By Lokendra Pratap Sahi
Calcutta, May 11 (The Telegraph): It wasn’t too long ago that Pune Warriors India owner Subrata Roy declared that Sourav Ganguly would be the boss in cricketing matters.
Cut to last evening, when Roy made the biggest cricket-specific announcement of the season. It concerned Sourav and was made unilaterally.
As a fallout, the Warriors’ captaincy against the Royal Challengers Bangalore went to Steve Smith, the street-smart Australian.
It’s interesting that Smith, who led the Sydney Sixers to victory in the T20 Big Bash back home, got the top job despite the presence of Michael Clarke, Australia’s Test and ODI captain.
The change in captaincy made no difference to the result, though, with the Warriors being defeated yet again. It’s quite an achievement to lose seven in a row.
As Imran Khan would say, “if not anything else, the team has been consistent”.
Officially, Sourav “rested himself”.
That’s going by what Smith told the world, at the toss.
Sourav put up a none too brave face during a brief interview to the IPL’s broadcaster, but did make the point that he’d be back as captain in the Warriors’ next match, against the Rajasthan Royals, in Jaipur, on Sunday.
“I don’t know why there’s so much of speculation going on... I’ve taken a break… It has been a long time on the road and wanted to give an opportunity to the youngsters,” he maintained.
ALSO READ: IPL all but over for 'rested' Ganguly
Sourav may turn in a stellar performance in two days, but his image has again taken a beating.
India’s most successful Test captain deserves better, but he has to take much of the blame for placing himself in a situation where the owner has to publicly tell him what to do.
This would have been avoided had Sourav either called it quits after going unsold in the January 2011 auction or if he’d decided to end his innings after being forced to bat at No. 7 in the high-voltage clash against the Kolkata Knight Riders.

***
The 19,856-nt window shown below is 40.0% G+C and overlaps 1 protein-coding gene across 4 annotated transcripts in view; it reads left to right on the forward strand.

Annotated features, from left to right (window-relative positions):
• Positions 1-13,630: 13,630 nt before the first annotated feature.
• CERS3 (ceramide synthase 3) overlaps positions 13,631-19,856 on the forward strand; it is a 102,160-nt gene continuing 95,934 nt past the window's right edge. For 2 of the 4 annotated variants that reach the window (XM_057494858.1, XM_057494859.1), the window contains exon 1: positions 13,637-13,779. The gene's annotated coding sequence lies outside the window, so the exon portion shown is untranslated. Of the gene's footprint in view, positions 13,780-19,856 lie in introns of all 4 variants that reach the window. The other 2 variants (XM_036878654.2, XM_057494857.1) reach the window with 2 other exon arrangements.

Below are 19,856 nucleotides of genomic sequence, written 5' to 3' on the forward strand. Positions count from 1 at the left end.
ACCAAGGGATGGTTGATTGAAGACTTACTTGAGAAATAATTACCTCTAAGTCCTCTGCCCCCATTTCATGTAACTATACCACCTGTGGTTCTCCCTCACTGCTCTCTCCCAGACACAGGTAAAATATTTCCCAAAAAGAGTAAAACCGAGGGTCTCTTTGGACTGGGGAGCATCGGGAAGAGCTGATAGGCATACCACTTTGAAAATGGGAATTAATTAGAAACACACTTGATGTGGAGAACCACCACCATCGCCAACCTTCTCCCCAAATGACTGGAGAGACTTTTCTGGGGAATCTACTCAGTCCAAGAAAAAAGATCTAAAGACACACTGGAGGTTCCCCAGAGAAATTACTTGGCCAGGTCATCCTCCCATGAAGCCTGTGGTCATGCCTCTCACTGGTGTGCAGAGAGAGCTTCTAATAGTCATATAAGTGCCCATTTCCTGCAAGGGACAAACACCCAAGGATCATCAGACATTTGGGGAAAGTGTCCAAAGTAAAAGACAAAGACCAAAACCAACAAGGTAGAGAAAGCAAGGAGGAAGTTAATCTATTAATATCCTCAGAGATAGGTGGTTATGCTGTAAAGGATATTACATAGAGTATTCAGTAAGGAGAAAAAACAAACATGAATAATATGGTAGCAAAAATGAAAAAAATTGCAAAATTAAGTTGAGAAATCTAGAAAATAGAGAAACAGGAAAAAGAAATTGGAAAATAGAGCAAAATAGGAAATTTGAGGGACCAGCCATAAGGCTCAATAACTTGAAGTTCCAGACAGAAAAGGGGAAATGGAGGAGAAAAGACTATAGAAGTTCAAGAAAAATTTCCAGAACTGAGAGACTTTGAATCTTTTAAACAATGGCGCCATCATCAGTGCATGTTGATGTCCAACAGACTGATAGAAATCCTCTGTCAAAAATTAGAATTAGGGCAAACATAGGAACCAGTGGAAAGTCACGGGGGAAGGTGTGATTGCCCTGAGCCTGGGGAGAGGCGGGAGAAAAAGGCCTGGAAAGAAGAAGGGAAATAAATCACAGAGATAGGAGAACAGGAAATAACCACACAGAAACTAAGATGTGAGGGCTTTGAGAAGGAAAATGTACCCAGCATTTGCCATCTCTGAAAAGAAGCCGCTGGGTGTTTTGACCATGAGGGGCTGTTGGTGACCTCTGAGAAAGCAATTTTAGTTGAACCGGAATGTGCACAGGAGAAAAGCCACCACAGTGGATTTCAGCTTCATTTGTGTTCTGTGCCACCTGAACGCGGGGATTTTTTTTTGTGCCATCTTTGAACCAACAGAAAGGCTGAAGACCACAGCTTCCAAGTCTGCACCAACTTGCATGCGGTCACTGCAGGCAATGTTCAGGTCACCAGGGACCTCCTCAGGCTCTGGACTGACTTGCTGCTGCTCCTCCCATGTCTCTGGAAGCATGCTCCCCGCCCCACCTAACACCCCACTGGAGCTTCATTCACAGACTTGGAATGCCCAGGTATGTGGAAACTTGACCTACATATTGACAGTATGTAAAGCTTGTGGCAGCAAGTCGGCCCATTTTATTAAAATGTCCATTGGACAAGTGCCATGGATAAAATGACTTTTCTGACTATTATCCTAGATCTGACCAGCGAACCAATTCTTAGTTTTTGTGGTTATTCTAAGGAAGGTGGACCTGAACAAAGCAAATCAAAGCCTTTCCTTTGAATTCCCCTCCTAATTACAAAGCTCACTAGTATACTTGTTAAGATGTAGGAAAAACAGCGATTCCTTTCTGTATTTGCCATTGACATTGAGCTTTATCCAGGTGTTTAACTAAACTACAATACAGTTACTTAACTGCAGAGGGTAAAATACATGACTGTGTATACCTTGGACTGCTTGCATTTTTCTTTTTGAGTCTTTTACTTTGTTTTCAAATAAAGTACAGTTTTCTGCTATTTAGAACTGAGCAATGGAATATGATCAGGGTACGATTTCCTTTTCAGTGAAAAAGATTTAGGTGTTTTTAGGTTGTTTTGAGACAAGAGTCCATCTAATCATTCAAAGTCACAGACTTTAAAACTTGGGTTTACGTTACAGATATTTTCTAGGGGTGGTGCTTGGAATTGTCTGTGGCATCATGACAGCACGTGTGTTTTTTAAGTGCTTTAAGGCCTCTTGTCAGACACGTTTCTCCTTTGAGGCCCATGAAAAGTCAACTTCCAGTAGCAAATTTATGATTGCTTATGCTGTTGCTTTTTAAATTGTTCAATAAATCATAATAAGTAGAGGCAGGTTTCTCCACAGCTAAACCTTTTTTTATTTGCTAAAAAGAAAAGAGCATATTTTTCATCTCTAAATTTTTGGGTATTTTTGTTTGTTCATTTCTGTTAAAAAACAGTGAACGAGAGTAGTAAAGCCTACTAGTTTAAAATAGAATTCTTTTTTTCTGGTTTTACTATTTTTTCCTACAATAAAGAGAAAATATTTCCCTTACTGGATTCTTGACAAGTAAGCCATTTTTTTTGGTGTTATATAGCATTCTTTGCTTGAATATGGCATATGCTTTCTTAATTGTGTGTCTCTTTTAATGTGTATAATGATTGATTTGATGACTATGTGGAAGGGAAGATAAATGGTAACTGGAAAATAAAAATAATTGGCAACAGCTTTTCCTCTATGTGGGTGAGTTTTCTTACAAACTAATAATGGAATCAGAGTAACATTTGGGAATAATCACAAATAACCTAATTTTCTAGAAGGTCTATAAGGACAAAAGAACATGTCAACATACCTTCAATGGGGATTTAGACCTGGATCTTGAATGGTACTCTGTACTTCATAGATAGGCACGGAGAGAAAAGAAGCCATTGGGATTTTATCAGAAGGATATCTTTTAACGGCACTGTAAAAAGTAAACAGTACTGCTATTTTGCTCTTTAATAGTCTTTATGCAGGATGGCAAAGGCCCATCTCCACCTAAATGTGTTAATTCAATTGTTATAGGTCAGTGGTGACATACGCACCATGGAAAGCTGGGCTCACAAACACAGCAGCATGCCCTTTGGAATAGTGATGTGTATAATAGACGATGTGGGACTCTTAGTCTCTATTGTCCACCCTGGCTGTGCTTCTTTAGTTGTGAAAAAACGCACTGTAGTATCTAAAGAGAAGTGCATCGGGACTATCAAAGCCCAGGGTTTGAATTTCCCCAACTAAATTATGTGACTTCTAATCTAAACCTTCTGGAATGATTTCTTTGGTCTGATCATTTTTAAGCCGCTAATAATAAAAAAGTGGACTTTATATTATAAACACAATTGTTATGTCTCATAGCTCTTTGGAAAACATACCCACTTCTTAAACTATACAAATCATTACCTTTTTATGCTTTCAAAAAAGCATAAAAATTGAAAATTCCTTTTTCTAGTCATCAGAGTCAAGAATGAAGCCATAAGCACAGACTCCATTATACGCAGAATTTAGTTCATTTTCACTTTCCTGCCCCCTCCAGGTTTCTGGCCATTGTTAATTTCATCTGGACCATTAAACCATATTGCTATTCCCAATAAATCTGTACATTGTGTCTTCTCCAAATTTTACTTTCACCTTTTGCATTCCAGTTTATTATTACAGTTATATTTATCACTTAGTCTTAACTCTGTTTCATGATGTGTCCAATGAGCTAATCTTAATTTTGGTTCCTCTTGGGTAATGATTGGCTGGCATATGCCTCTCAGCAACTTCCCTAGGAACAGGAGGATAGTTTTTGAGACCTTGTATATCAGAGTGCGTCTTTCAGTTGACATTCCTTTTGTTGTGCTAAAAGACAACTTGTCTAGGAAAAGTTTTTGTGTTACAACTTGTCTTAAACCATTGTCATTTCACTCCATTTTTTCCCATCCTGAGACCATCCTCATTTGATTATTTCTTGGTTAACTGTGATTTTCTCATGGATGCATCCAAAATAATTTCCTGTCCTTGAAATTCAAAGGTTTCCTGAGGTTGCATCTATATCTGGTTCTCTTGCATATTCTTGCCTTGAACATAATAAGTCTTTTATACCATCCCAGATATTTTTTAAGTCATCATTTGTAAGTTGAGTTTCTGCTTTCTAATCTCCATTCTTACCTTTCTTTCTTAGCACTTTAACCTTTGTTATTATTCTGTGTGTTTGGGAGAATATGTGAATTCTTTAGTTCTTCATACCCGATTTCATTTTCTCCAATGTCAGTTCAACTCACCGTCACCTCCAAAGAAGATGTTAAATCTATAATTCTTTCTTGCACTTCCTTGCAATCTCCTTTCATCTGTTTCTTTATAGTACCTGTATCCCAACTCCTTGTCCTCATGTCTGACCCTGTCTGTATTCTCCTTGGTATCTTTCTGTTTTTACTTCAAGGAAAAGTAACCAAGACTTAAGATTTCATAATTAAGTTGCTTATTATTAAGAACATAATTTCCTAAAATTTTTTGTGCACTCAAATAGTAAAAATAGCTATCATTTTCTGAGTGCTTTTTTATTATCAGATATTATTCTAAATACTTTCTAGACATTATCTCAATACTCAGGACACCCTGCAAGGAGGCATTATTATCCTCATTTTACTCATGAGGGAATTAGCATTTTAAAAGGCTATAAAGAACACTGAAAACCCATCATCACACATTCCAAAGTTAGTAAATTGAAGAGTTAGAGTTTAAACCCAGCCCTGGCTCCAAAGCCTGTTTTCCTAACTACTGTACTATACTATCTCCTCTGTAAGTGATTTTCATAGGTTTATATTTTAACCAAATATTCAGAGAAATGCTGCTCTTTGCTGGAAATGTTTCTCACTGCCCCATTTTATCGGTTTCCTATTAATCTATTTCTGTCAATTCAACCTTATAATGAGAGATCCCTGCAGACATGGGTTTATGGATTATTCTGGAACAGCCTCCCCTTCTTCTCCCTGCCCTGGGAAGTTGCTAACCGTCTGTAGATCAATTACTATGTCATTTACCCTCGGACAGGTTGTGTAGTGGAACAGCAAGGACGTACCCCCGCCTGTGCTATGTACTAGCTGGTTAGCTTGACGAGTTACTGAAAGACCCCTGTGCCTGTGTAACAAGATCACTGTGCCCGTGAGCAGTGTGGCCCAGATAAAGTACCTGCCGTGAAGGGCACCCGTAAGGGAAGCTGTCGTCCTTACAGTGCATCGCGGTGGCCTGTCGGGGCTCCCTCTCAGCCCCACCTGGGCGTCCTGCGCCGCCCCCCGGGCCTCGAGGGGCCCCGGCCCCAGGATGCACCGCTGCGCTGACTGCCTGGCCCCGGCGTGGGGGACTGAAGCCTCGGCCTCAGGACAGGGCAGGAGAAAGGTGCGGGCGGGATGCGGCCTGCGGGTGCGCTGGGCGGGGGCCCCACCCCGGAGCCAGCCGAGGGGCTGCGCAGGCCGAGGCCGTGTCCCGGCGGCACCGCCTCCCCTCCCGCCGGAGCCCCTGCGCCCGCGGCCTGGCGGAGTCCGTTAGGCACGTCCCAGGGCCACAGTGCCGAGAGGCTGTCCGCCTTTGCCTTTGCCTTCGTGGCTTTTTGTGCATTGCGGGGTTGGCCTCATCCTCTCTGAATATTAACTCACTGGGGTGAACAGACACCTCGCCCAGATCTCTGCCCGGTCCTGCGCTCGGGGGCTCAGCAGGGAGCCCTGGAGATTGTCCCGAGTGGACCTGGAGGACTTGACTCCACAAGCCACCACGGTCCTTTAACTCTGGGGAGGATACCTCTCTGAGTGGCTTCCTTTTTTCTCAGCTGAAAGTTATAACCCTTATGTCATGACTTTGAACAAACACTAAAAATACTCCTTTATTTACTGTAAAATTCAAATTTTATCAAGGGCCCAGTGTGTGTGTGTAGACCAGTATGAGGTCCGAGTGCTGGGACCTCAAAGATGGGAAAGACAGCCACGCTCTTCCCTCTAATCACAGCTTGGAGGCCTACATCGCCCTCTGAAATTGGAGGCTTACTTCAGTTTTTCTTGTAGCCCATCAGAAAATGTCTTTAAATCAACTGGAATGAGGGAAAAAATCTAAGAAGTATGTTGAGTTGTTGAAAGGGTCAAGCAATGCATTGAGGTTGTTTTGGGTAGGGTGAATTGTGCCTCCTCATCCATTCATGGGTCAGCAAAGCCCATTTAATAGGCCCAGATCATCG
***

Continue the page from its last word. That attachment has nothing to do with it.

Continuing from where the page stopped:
The Warriors didn’t bid for Sourav in last year’s auction (which was a surprise given his relationship with the Roys) but took him on board as Ashish Nehra’s replacement. It was a backdoor entry into the IPL. Understandably, the move wasn’t applauded across the fraternity.
Clearly, right now, Shah Rukh Khan, principal owner of the Knights, must be breaking into a chuckle. Even two Australians — Sourav’s friend-turned-foe Greg Chappell and John Buchanan.
The Knights’ team room in the first two seasons had been much too small for three strong-minded individuals. While Buchanan got the sack after two seasons, Sourav lasted just a season more.
Back in 2005 and 2006, Sourav, who believes in the captain being the absolute boss, had run into problems with Chappell. Ironically, Sourav had helped him become the India coach!
According to The Telegraph’s sources, Sourav was jolted by Roy’s comments. First, that he’d only be the mentor next season and that he (Sourav) wanted to give “youngsters a chance”.
Nothing wrong with the latter bit, but Sourav should have said so himself, not the owner. As for the mentor (made so fashionable in the IPL) role, it was made public without “any discussion” with Sourav.
Sourav himself acknowledged it.
“I really don’t know (about the mentor business)... But, then, I always make the headlines in a good way, in a bad way and in all the ways... I just deal with it. That’s the way it is,” he said.
Somebody senior associated with the Warriors admitted that “there had been no communication between the chairman (Roy) and the captain (Sourav)”.
He also conceded that “communicating through the media” would add to the franchise’s woes.
The Warriors began with three wins in the first four matches, but began to fall apart all too soon. The only bright moment after the great start was when Sourav led from the front in the terrific win over the Delhi DareDevils.
But Sourav’s strike rate is not worth boasting (100.77) and, just months away from his 40th birthday, he’s not getting any younger.
Much was expected from Clarke, but he hasn’t made a difference. Not so far, at least.
The Knights, on the other hand, have gone from strength to strength. Captain Gautam Gambhir’s form has been critical in their progress.
According to quick Brett Lee, the combination of Gambhir and coach Trevor Bayliss has “worked wonders”.
Speaking exclusively, Brett said: “I don’t know what the future holds, but we have the most chilled out captain and a coach who treats wins and losses equally.”
Bayliss is a former coach of Sri Lanka.
Footnote: The ongoing edition of the IPL hasn’t been kind towards the captains, with Kumar Sangakkara dropping himself for a match and Daniel Vettori going out of the XI.
Will be back, says jolted Ganguly
“I really don’t know (about the mentor business)... But, then, I always make the headlines in a good way, in a bad way and in all the ways," Ganguly said.Yahoo! Cricket – Sat 12 May, 2012 1:39 PM IST
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